I’ve used whiteboards more and more this year and it’s been really interesting. The students automatically go for them, and enjoy working collaboratively. One thing we need to improve upon though is our whiteboard meetings or summary sessions. This is when we have completed some type of inquiry activity in small groups and now want to come together as a class to go over what happened. I try to have as many students as possible present their work, but it seems like this leaves a lot of idle time for students while they are not presenting.
One of my goals for this year was to encourage the use of whiteboards in my class, and to get the students move involved with them. As experienced by many teachers, I found whiteboards to be a great way for students to work together on a problem, hash out ideas, and then share what they’ve found. However, lately my classes have been having problems. A possible solution to this is to build whiteboard ePortfolios.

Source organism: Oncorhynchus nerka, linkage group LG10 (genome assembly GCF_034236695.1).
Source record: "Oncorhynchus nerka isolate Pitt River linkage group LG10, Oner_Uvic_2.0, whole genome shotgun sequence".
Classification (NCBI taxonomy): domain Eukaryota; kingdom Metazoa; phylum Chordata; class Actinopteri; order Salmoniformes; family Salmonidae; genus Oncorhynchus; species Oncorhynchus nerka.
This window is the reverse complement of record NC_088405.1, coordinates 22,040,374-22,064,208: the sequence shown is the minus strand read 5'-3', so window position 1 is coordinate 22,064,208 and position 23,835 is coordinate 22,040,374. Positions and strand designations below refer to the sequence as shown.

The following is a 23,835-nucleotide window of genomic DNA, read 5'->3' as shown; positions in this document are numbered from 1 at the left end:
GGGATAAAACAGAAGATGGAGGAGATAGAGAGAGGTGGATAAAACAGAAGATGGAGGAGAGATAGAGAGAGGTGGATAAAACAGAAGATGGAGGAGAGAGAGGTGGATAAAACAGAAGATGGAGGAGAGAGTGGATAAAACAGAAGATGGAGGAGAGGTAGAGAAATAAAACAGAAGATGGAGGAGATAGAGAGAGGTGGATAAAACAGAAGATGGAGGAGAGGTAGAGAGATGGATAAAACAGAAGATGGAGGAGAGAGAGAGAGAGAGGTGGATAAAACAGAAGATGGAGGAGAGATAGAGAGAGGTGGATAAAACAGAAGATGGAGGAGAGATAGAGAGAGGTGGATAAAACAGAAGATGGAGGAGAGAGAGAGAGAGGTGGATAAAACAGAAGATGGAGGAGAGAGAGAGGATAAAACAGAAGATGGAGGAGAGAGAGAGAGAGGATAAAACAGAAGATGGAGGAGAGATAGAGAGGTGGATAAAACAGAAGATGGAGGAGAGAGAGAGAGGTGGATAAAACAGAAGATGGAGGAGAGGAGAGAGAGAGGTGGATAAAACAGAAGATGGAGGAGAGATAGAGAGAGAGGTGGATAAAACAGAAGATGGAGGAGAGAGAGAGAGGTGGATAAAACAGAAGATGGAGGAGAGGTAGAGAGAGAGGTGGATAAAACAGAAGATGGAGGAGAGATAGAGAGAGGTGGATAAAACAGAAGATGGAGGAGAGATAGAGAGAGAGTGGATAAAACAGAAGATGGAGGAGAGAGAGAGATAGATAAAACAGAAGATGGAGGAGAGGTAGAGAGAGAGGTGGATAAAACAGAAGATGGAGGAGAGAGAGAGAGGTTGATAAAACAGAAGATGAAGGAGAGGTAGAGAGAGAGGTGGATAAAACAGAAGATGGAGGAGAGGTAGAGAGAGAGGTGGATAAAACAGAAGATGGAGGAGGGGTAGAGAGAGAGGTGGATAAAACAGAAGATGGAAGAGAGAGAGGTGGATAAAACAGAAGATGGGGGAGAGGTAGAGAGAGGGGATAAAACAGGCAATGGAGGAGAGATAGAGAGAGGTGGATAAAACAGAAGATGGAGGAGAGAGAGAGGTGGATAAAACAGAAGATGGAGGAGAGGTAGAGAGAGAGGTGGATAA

One of the best lessons I’ve done in Physics was an introduction/inquiry into friction. It was one of those classes where the students were doing something meaningful and were part of a process of discovery. Certainly the lesson wasn’t perfect but being able to reflect upon it will give me the chance to not only improve it, but also transfer ideas and methodologies to other lessons and contexts. I should definitely point out that the overall idea of the lesson was lifted from an article written by Campbell and Neilson (2009).
Last week I was teaching in a Grade 8 math class and we experienced an interesting situation of different teaching techniques. I was working as a TOC (teacher-on-call, aka substitute teacher) and the class also happened to have a student teacher. The student teacher was an experienced math teacher from overseas, so I think it is fair to say that we both felt pretty comfortable in front of the class.